Academic journal article Military Review

Defending Sovereignty: Domestic Operations and Legal Precedents

Academic journal article Military Review

Defending Sovereignty: Domestic Operations and Legal Precedents

Article excerpt

The Department of Defense (DOD) maintains and employs the Armed Forces to:

* Support and defend the Constitution of ihe United States against all enemies, foreign and domestic.

* Ensure, by timely and effective military action the security of the United States, its territories and areas vital to its interests.

* Uphold and advance the national policies and interests of the United States.

* Safeguard the internal security of the United States."1

This mission statement leaves little room for interpretation. Defense against foreign and domestic enemies has the same priority. However, when reflecting on military involvement in defense off US sovereignty, most envision engagements being fought against foreign enemies on distant battlefields, when in fact, throughout the history of our country, the majority of battles to safeguard national security and defend America's values have been fought on US soil.2

Although precedents have been established, there continues to be considerable concern over the legal authority and limits of using the Armed Forces in domestic actions. Concerns include fear that "use of military forces may expose civilian government to the threat of military rule and could lead to the suspension of constitutional liberties, and on a lesser scale, that military enforcement of the civil law could leave the protection of Fourth and Fifth Amendment rights in the hands of persons who are not trained to uphold these rights."3

These concerns were well documented by our founding fathers and formed much of the basis for the Declaration of Independence and the Bill of Rights. Over the last 200 years, Congress and the executive branch, in the face of new and expanding threats to our national security have increased the military's responsibilities in domestic operations. However, these changes have been in accordance with the intent of our founding fathers--that the militia, today's Active and Reserve Components (AC/RC) would provide for the common defense while remaining subordinate to its legally designated civilian leadership. These nuances are significant.

Although some will argue against virtually any involvement by the military in domestic operations, that involvement is key to safeguarding national security and guaranteeing the continued freedom of our citizens.4 Under specific circumstances, use of military forces in domestic operations, while controversial, is not only appropriate, but legal and warranted. The Armed Forces have constitutionally mandated responsibilities to safeguard our nation and its people and will continue to be the instrument of choice for the National Command Authority during emergencies-foreign or domestic.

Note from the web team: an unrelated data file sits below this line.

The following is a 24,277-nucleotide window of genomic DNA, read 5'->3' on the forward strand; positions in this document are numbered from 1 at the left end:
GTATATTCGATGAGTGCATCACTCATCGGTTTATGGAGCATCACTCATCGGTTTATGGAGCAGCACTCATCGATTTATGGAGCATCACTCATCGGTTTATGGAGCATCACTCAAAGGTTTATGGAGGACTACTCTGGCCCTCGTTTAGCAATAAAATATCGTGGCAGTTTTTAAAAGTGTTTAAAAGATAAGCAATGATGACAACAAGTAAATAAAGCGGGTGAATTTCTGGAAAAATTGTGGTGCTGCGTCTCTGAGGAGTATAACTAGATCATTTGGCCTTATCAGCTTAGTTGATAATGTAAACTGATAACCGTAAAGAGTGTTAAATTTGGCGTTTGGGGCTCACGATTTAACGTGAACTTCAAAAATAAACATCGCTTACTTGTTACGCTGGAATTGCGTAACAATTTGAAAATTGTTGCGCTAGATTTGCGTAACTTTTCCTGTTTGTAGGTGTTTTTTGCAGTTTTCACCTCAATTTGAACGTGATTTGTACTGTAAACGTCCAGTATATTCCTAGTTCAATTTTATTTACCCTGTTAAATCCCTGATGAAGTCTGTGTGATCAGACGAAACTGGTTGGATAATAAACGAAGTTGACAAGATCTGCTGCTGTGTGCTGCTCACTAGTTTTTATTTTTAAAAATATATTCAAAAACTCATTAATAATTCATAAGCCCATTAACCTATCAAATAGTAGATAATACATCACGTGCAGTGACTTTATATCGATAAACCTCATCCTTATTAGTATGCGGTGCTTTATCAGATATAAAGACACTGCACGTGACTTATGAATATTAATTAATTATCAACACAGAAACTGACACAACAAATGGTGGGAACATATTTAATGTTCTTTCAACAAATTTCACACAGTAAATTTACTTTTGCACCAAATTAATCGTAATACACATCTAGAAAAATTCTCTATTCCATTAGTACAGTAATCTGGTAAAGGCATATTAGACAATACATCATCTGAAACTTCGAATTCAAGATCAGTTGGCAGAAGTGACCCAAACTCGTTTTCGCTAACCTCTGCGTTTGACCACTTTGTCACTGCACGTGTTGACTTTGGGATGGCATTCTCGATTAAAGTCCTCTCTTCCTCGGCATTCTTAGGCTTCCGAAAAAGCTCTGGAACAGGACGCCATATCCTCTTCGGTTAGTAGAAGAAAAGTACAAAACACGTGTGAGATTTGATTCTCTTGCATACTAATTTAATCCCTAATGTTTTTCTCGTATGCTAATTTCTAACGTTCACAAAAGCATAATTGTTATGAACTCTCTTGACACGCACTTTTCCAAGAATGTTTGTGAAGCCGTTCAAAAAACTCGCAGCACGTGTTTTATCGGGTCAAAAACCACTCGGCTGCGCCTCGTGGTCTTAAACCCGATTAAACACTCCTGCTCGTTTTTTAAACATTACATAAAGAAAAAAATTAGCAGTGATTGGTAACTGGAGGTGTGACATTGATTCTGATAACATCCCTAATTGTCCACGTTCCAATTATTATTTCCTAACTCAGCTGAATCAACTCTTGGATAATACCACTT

While acknowledging that there is considerable confusion over this issue, the confusion appears to be based on these factors:

* Preconceived notions concerning civil-military relations based on incomplete information.

* Lack of knowledge concerning the history and intent behind a number of key legislative actions governing these operations.

* Failure to fully comprehend the part Congress has played in the evolutionary expansion of the military's role in domestic operations to combat new threats while ensuring actions are taken in accordance with the intent of our founding fathers.

This article addresses the military's role in supporting civil authorities and the effect legal and cultural considerations have on its applications. It further outlines the legal and historical framework for military involvement in domestic actions and addresses a number of misconceptions and philosophical challenges faced by the US Armed Forces in actions of this nature.

Legal, Historical and Cultural Precedents

Throughout US history the three branches of government have often been at odds concerning interpretations of the Constitution. However, they have consistently expressed longstanding concerns and biases against involving the Armed Forces in domestic actions. …

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